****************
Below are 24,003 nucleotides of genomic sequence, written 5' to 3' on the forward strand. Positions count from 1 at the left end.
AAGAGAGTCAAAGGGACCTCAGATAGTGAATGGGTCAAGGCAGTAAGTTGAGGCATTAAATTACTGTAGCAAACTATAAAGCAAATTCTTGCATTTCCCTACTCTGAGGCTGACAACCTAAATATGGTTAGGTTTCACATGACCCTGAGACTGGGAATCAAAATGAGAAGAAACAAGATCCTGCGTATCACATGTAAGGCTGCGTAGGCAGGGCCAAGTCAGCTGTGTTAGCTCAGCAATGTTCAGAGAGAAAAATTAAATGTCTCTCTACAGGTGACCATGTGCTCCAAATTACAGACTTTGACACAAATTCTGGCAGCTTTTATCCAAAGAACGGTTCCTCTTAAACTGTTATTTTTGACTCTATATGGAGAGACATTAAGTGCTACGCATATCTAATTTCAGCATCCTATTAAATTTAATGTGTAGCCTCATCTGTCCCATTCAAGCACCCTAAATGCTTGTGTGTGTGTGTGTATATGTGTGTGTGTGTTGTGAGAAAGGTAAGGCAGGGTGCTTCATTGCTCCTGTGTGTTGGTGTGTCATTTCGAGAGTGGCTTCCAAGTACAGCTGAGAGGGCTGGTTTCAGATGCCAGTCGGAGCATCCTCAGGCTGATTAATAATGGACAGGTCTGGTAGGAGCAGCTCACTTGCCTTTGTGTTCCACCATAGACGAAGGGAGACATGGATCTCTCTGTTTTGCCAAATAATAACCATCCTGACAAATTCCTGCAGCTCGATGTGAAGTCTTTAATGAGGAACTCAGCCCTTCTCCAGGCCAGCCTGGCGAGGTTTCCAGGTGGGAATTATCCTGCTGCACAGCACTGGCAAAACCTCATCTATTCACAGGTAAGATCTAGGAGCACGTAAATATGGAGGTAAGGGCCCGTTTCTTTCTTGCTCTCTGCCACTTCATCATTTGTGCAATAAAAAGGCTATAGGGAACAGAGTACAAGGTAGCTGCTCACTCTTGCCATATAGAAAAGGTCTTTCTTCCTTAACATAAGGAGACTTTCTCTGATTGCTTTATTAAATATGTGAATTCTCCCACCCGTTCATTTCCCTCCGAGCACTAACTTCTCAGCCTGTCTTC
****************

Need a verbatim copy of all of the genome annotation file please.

Below are 24,003 nucleotides of genomic sequence, written 5' to 3' on the forward strand. Positions count from 1 at the left end.
AAGAGAGTCAAAGGGACCTCAGATAGTGAATGGGTCAAGGCAGTAAGTTGAGGCATTAAATTACTGTAGCAAACTATAAAGCAAATTCTTGCATTTCCCTACTCTGAGGCTGACAACCTAAATATGGTTAGGTTTCACATGACCCTGAGACTGGGAATCAAAATGAGAAGAAACAAGATCCTGCGTATCACATGTAAGGCTGCGTAGGCAGGGCCAAGTCAGCTGTGTTAGCTCAGCAATGTTCAGAGAGAAAAATTAAATGTCTCTCTACAGGTGACCATGTGCTCCAAATTACAGACTTTGACACAAATTCTGGCAGCTTTTATCCAAAGAACGGTTCCTCTTAAACTGTTATTTTTGACTCTATATGGAGAGACATTAAGTGCTACGCATATCTAATTTCAGCATCCTATTAAATTTAATGTGTAGCCTCATCTGTCCCATTCAAGCACCCTAAATGCTTGTGTGTGTGTGTGTATATGTGTGTGTGTGTTGTGAGAAAGGTAAGGCAGGGTGCTTCATTGCTCCTGTGTGTTGGTGTGTCATTTCGAGAGTGGCTTCCAAGTACAGCTGAGAGGGCTGGTTTCAGATGCCAGTCGGAGCATCCTCAGGCTGATTAATAATGGACAGGTCTGGTAGGAGCAGCTCACTTGCCTTTGTGTTCCACCATAGACGAAGGGAGACATGGATCTCTCTGTTTTGCCAAATAATAACCATCCTGACAAATTCCTGCAGCTCGATGTGAAGTCTTTAATGAGGAACTCAGCCCTTCTCCAGGCCAGCCTGGCGAGGTTTCCAGGTGGGAATTATCCTGCTGCACAGCACTGGCAAAACCTCATCTATTCACAGGTAAGATCTAGGAGCACGTAAATATGGAGGTAAGGGCCCGTTTCTTTCTTGCTCTCTGCCACTTCATCATTTGTGCAATAAAAAGGCTATAGGGAACAGAGTACAAGGTAGCTGCTCACTCTTGCCATATAGAAAAGGTCTTTCTTCCTTAACATAAGGAGACTTTCTCTGATTGCTTTATTAAATATGTGAATTCTCCCACCCGTTCATTTCCCTCCGAGCACTAACTTCTCAGCCTGTCTTC